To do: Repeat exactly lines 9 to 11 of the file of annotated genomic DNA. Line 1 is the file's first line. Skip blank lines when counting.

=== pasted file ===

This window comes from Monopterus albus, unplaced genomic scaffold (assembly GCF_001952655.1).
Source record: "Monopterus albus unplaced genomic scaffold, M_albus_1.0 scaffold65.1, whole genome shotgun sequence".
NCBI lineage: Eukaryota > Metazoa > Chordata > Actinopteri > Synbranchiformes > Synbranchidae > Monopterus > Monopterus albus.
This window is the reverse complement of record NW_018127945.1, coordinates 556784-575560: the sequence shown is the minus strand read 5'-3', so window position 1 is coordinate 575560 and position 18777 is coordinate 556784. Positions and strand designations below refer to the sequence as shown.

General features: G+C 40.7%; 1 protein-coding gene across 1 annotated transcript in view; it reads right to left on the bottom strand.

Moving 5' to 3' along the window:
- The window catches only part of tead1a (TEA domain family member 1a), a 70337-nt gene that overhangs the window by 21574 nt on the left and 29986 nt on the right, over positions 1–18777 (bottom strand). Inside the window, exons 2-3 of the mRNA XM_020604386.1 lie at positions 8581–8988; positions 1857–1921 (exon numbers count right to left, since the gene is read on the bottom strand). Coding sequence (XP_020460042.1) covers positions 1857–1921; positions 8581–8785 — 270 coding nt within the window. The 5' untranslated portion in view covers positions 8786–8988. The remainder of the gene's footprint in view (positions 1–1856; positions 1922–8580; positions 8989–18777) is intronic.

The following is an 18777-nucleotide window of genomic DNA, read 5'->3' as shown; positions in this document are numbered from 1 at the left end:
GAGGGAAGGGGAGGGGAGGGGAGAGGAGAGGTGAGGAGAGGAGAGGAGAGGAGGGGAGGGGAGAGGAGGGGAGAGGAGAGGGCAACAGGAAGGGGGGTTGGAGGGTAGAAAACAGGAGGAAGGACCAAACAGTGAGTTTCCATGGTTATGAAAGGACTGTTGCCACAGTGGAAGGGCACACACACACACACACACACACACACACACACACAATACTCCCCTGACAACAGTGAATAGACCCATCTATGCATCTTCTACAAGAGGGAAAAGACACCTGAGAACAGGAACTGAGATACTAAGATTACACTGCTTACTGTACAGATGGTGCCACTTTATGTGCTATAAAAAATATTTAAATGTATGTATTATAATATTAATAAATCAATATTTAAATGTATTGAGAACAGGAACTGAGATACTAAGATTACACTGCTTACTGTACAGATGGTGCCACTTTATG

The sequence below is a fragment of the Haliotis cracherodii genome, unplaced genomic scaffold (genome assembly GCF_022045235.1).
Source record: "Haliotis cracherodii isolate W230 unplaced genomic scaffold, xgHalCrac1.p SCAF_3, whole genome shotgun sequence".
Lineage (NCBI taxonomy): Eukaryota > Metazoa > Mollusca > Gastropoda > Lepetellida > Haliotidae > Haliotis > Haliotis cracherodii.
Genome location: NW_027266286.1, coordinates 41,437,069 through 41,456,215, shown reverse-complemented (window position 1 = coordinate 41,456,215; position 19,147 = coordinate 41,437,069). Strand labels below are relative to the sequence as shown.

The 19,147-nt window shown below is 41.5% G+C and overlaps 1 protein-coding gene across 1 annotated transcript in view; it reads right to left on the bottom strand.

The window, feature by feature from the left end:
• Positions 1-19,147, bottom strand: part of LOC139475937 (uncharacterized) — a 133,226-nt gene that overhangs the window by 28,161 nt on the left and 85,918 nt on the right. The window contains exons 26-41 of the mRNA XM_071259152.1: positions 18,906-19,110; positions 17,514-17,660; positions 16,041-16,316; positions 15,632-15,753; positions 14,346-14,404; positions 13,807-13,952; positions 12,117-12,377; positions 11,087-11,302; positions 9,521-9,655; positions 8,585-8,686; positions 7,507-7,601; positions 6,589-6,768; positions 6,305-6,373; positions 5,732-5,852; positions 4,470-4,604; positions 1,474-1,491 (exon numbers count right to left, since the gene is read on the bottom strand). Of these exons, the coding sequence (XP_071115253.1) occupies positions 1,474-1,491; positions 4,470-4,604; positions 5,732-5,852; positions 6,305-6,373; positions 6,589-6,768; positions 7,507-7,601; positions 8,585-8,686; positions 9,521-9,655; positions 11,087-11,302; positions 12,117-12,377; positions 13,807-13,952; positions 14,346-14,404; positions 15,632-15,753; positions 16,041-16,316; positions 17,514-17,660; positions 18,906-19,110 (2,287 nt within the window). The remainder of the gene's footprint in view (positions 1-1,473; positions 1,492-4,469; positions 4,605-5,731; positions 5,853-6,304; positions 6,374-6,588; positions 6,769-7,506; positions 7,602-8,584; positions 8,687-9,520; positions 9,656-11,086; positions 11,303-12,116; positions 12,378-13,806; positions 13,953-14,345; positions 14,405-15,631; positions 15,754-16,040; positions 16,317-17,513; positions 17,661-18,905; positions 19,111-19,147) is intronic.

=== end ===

GAGGGAAGGGGAGGGGAGGGGAGAGGAGAGGTGAGGAGAGGAGAGGAGAGGAGGGGAGGGGAGAGGAGGGGAGAGGAGAGGGCAACAGGAAGGGGGGTTGGAGGGTAGAAAACAGGAGGAAGGACCAAACAGTGAGTTTCCATGGTTATGAAAGGACTGTTGCCACAGTGGAAGGGCACACACACACACACACACACACACACACACACACAATACTCCCCTGACAACAGTGAATAGACCCATCTATGCATCTTCTACAAGAGGGAAAAGACACCTGAGAACAGGAACTGAGATACTAAGATTACACTGCTTACTGTACAGATGGTGCCACTTTATGTGCTATAAAAAATATTTAAATGTATGTATTATAATATTAATAAATCAATATTTAAATGTATTGAGAACAGGAACTGAGATACTAAGATTACACTGCTTACTGTACAGATGGTGCCACTTTATG

The sequence below is a fragment of the Haliotis cracherodii genome, unplaced genomic scaffold (genome assembly GCF_022045235.1).
Source record: "Haliotis cracherodii isolate W230 unplaced genomic scaffold, xgHalCrac1.p SCAF_3, whole genome shotgun sequence".